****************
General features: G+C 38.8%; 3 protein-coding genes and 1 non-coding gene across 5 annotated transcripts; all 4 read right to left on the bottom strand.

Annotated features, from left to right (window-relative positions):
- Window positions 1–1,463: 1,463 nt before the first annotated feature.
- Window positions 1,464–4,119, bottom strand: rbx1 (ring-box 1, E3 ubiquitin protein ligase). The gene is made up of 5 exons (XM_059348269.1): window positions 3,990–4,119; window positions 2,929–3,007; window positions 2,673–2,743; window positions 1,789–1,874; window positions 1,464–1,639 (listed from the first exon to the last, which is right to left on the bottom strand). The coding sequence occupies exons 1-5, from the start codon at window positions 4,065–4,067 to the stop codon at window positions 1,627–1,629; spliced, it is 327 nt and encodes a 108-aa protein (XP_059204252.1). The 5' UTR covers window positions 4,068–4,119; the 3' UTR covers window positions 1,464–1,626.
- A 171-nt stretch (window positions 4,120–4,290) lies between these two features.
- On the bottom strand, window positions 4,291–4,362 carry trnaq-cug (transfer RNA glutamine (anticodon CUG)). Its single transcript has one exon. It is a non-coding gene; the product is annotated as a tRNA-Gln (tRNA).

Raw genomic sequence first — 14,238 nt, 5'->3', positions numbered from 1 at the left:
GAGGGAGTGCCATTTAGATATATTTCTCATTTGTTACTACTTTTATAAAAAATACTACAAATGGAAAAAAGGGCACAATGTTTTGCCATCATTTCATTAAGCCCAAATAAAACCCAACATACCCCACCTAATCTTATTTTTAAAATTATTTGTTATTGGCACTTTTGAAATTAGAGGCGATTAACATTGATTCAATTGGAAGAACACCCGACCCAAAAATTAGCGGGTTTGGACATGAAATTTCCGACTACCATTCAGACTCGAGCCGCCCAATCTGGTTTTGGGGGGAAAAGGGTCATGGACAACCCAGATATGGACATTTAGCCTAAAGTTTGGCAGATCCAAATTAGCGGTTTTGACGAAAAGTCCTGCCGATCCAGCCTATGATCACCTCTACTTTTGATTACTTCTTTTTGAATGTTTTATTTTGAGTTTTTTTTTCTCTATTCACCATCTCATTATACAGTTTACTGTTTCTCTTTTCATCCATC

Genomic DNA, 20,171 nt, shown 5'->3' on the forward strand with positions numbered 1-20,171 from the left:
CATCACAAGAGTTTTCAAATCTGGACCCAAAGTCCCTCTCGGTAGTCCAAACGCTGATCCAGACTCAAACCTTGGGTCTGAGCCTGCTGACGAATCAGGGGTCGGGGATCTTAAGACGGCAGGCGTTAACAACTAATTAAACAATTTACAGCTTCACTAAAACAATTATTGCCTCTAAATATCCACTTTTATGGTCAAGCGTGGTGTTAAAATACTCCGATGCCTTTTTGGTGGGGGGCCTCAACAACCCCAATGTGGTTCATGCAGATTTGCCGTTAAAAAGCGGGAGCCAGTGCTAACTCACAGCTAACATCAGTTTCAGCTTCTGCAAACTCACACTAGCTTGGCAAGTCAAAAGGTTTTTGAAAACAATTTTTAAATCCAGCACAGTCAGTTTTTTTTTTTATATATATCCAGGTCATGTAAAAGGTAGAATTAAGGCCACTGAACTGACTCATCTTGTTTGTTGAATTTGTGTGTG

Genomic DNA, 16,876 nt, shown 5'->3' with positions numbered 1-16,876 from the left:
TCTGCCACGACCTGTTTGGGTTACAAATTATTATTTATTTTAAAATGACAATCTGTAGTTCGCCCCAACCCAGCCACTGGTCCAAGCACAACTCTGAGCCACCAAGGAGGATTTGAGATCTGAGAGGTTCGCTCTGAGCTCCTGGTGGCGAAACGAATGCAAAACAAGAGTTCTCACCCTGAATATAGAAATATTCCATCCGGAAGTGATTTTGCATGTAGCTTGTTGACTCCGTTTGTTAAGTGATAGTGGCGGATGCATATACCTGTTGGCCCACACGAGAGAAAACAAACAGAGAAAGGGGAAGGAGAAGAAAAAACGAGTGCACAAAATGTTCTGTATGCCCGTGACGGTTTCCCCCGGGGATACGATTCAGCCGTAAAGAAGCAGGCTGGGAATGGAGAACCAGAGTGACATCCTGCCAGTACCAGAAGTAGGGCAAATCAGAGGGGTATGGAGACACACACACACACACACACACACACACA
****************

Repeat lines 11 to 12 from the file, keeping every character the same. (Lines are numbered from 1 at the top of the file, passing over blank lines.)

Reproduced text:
Genomic DNA, 16,876 nt, shown 5'->3' with positions numbered 1-16,876 from the left:
TCTGCCACGACCTGTTTGGGTTACAAATTATTATTTATTTTAAAATGACAATCTGTAGTTCGCCCCAACCCAGCCACTGGTCCAAGCACAACTCTGAGCCACCAAGGAGGATTTGAGATCTGAGAGGTTCGCTCTGAGCTCCTGGTGGCGAAACGAATGCAAAACAAGAGTTCTCACCCTGAATATAGAAATATTCCATCCGGAAGTGATTTTGCATGTAGCTTGTTGACTCCGTTTGTTAAGTGATAGTGGCGGATGCATATACCTGTTGGCCCACACGAGAGAAAACAAACAGAGAAAGGGGAAGGAGAAGAAAAAACGAGTGCACAAAATGTTCTGTATGCCCGTGACGGTTTCCCCCGGGGATACGATTCAGCCGTAAAGAAGCAGGCTGGGAATGGAGAACCAGAGTGACATCCTGCCAGTACCAGAAGTAGGGCAAATCAGAGGGGTATGGAGACACACACACACACACACACACACACACA